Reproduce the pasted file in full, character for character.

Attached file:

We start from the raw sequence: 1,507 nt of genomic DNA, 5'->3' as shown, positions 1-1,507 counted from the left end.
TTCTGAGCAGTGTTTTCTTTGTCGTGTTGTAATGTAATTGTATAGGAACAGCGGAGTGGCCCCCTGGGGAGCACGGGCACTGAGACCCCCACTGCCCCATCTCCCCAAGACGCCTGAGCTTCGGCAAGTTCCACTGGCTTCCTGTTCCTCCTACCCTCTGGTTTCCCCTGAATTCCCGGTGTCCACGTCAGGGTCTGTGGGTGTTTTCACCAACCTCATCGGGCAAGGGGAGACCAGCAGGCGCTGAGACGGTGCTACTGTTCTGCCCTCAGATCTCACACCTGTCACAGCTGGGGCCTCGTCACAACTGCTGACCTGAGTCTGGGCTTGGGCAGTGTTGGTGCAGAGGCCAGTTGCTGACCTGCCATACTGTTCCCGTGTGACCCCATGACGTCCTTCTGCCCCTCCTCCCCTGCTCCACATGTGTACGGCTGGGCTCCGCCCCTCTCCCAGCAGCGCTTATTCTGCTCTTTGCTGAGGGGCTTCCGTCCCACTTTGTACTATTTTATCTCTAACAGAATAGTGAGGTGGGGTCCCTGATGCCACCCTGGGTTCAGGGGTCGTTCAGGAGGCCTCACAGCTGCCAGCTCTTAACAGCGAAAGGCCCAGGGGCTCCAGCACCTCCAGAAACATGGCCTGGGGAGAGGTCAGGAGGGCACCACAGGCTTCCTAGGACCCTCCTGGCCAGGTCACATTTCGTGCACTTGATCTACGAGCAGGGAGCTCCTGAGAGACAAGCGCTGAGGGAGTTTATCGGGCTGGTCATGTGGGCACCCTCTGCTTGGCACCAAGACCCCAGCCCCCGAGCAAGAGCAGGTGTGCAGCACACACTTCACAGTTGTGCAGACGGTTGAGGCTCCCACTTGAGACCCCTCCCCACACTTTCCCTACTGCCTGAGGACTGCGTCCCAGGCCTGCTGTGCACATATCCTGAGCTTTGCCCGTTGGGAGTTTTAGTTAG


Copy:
We start from the raw sequence: 1,507 nt of genomic DNA, 5'->3' as shown, positions 1-1,507 counted from the left end.
TTCTGAGCAGTGTTTTCTTTGTCGTGTTGTAATGTAATTGTATAGGAACAGCGGAGTGGCCCCCTGGGGAGCACGGGCACTGAGACCCCCACTGCCCCATCTCCCCAAGACGCCTGAGCTTCGGCAAGTTCCACTGGCTTCCTGTTCCTCCTACCCTCTGGTTTCCCCTGAATTCCCGGTGTCCACGTCAGGGTCTGTGGGTGTTTTCACCAACCTCATCGGGCAAGGGGAGACCAGCAGGCGCTGAGACGGTGCTACTGTTCTGCCCTCAGATCTCACACCTGTCACAGCTGGGGCCTCGTCACAACTGCTGACCTGAGTCTGGGCTTGGGCAGTGTTGGTGCAGAGGCCAGTTGCTGACCTGCCATACTGTTCCCGTGTGACCCCATGACGTCCTTCTGCCCCTCCTCCCCTGCTCCACATGTGTACGGCTGGGCTCCGCCCCTCTCCCAGCAGCGCTTATTCTGCTCTTTGCTGAGGGGCTTCCGTCCCACTTTGTACTATTTTATCTCTAACAGAATAGTGAGGTGGGGTCCCTGATGCCACCCTGGGTTCAGGGGTCGTTCAGGAGGCCTCACAGCTGCCAGCTCTTAACAGCGAAAGGCCCAGGGGCTCCAGCACCTCCAGAAACATGGCCTGGGGAGAGGTCAGGAGGGCACCACAGGCTTCCTAGGACCCTCCTGGCCAGGTCACATTTCGTGCACTTGATCTACGAGCAGGGAGCTCCTGAGAGACAAGCGCTGAGGGAGTTTATCGGGCTGGTCATGTGGGCACCCTCTGCTTGGCACCAAGACCCCAGCCCCCGAGCAAGAGCAGGTGTGCAGCACACACTTCACAGTTGTGCAGACGGTTGAGGCTCCCACTTGAGACCCCTCCCCACACTTTCCCTACTGCCTGAGGACTGCGTCCCAGGCCTGCTGTGCACATATCCTGAGCTTTGCCCGTTGGGAGTTTTAGTTAG